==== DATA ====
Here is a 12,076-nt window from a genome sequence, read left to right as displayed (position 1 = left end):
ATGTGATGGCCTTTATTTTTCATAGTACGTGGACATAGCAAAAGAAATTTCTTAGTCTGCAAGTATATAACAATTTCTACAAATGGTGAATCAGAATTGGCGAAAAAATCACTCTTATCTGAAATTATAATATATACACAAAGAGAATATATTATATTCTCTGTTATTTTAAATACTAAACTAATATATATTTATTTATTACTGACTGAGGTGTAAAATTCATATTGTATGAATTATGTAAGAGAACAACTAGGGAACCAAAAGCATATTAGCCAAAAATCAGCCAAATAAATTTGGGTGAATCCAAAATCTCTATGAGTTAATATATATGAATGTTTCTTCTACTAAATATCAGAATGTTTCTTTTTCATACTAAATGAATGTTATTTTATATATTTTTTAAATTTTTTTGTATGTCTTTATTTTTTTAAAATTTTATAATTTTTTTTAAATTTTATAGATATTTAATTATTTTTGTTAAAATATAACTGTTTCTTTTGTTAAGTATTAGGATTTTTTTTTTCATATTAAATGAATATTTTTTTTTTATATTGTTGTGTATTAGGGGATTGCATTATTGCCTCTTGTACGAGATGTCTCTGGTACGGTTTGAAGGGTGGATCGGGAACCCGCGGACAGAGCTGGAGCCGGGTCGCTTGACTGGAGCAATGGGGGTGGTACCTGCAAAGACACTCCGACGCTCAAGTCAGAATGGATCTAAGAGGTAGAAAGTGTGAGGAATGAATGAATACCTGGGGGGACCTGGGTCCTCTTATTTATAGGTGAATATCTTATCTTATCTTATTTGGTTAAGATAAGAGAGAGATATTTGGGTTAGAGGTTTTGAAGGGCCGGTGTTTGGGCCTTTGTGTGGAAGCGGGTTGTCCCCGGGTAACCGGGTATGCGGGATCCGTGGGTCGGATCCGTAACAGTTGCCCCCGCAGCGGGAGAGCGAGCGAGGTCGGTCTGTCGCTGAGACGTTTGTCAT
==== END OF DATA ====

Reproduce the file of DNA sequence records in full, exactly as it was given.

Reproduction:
Here is a 12,076-nt window from a genome sequence, read left to right as displayed (position 1 = left end):
ATGTGATGGCCTTTATTTTTCATAGTACGTGGACATAGCAAAAGAAATTTCTTAGTCTGCAAGTATATAACAATTTCTACAAATGGTGAATCAGAATTGGCGAAAAAATCACTCTTATCTGAAATTATAATATATACACAAAGAGAATATATTATATTCTCTGTTATTTTAAATACTAAACTAATATATATTTATTTATTACTGACTGAGGTGTAAAATTCATATTGTATGAATTATGTAAGAGAACAACTAGGGAACCAAAAGCATATTAGCCAAAAATCAGCCAAATAAATTTGGGTGAATCCAAAATCTCTATGAGTTAATATATATGAATGTTTCTTCTACTAAATATCAGAATGTTTCTTTTTCATACTAAATGAATGTTATTTTATATATTTTTTAAATTTTTTTGTATGTCTTTATTTTTTTAAAATTTTATAATTTTTTTTAAATTTTATAGATATTTAATTATTTTTGTTAAAATATAACTGTTTCTTTTGTTAAGTATTAGGATTTTTTTTTTCATATTAAATGAATATTTTTTTTTTATATTGTTGTGTATTAGGGGATTGCATTATTGCCTCTTGTACGAGATGTCTCTGGTACGGTTTGAAGGGTGGATCGGGAACCCGCGGACAGAGCTGGAGCCGGGTCGCTTGACTGGAGCAATGGGGGTGGTACCTGCAAAGACACTCCGACGCTCAAGTCAGAATGGATCTAAGAGGTAGAAAGTGTGAGGAATGAATGAATACCTGGGGGGACCTGGGTCCTCTTATTTATAGGTGAATATCTTATCTTATCTTATTTGGTTAAGATAAGAGAGAGATATTTGGGTTAGAGGTTTTGAAGGGCCGGTGTTTGGGCCTTTGTGTGGAAGCGGGTTGTCCCCGGGTAACCGGGTATGCGGGATCCGTGGGTCGGATCCGTAACAGTTGCCCCCGCAGCGGGAGAGCGAGCGAGGTCGGTCTGTCGCTGAGACGTTTGTCAT